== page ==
The brand new editorial advisor to Illinois State College’s pupil newspaper is optimistic about growing the following era of journalists at a time when many newsrooms are shrinking.
Former Peoria Journal Star sportswriter and Bradley College journalism teacher Kevin Capie now heads the Vidette. He acknowledged it’s a “powerful” time for the business as many print media retailers shift to on-line content material, however he mentioned aspiring reporters can use lots of the digital expertise they’ve developed as media shoppers to be higher storytellers in a digital world.
“They aren’t simply digital natives, however they’re storytelling natives in the way in which that they’re attempting to speak one thing, whether or not it’s by way of social media, whether or not it’s by way of that TikTok video they submit,” Capie mentioned. “Now we simply want to use journalistic requirements.”
The Vidette plans to make use of video as a part of its storytelling subsequent 12 months. Capie mentioned he needs to coach journalists the right way to inform richer tales by making the most of multimedia in methods conventional newspapers cannot.
“Not each story might be advised successfully by way of simply phrases,” Capie mentioned. “If you’ll be able to deliver video in and produce a few of these different parts in, it makes the story that a lot richer for the viewers.”
Capie mentioned these expertise will assist faculty college students pursue a profession in conventional journalism or new media or in different industries in the event that they determine a profession in journalism just isn’t for them.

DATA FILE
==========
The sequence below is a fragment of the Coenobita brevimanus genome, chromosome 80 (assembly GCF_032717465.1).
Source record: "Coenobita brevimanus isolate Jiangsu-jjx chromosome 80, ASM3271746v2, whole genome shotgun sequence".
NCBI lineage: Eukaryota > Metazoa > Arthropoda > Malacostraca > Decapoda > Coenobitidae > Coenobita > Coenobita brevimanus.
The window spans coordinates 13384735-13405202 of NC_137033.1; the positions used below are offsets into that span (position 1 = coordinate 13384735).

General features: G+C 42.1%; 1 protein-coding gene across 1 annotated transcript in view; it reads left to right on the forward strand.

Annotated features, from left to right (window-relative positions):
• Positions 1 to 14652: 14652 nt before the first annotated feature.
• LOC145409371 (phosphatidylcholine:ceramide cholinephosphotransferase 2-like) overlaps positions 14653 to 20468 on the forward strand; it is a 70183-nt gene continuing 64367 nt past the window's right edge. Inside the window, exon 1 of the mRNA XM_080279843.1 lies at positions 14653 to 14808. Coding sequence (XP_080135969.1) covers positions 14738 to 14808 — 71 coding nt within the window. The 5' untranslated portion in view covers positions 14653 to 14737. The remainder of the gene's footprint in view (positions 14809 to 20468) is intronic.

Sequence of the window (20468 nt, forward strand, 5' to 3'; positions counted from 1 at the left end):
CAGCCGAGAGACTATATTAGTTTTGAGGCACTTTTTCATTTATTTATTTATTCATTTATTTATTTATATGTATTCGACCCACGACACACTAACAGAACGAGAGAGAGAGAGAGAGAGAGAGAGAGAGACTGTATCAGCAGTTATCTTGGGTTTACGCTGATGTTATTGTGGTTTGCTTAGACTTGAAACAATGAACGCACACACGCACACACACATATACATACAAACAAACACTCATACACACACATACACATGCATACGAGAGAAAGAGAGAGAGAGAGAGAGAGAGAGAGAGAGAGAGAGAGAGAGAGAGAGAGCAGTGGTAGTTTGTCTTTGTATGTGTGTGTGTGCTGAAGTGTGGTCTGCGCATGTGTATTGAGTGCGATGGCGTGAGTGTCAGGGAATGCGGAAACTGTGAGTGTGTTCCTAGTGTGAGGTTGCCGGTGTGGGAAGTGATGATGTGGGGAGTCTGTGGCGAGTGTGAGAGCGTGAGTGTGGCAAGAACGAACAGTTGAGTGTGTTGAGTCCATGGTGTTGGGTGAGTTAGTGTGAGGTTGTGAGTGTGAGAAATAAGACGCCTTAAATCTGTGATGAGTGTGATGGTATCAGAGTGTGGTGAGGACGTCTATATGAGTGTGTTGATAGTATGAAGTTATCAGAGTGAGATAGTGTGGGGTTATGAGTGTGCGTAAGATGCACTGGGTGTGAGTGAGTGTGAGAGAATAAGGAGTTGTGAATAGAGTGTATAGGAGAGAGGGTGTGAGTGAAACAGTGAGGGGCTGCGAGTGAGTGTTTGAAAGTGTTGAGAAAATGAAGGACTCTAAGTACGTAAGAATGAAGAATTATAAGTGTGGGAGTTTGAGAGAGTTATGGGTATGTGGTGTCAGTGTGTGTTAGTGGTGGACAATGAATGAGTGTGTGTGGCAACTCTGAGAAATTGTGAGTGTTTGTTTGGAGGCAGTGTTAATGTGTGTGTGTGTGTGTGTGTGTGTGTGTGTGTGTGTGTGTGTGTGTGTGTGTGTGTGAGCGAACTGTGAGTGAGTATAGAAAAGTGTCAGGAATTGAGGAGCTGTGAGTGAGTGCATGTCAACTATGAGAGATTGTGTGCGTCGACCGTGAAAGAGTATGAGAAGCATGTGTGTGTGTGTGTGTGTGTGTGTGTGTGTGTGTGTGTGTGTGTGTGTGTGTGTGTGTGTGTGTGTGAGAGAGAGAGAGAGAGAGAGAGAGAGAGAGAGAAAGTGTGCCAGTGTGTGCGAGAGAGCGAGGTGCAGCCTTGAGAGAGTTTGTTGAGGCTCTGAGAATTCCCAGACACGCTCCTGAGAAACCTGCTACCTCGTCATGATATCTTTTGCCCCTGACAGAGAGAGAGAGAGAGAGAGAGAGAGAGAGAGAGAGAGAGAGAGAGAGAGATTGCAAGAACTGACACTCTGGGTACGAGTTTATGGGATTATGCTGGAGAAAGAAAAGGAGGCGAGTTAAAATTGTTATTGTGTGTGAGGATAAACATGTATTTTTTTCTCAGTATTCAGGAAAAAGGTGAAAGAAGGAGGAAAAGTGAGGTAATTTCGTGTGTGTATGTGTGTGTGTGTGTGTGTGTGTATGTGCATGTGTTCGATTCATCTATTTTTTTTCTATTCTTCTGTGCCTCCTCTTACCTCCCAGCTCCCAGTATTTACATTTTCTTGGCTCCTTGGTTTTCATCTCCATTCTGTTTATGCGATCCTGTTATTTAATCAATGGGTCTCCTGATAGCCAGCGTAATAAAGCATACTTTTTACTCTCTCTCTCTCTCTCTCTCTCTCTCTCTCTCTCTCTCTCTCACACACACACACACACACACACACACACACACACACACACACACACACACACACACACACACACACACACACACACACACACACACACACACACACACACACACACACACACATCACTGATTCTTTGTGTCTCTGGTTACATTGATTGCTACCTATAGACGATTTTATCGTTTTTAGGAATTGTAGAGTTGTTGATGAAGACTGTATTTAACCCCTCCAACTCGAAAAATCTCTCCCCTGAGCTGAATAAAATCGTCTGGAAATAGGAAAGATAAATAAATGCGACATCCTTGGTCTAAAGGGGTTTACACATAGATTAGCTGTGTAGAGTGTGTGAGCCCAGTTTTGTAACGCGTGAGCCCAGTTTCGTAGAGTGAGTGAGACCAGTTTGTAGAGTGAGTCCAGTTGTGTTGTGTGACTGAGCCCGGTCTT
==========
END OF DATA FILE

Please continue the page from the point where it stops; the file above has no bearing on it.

The Vidette moved to an all-digital format final 12 months.
Capie joins the Vidette because it strikes below the administration of WGLT, all a part of the Faculty of Communication at ISU. The Vidette stays student-run below Capie’s steering, with plans for higher coaching alternatives for pupil journalists with the full-time WGLT skilled workers.
The Vidette plans to have a workers of near 10 paid editors. Pupil reporters and photographers work as unpaid interns.
Capie mentioned he’s seen extra curiosity in journalism amongst faculty college students in recent times as they see alternatives to make use of their private experiences to inform tales, however he cautioned in opposition to the growing fragmentation of reports that caters to shoppers with a selected viewpoint.
“The problem is attempting to deliver that again. In some regards I feel persons are beginning to notice how problematic the siloing is,” Capie mentioned.
Capie succeeds John Plevka, who retired within the spring after 10 years with the Vidette.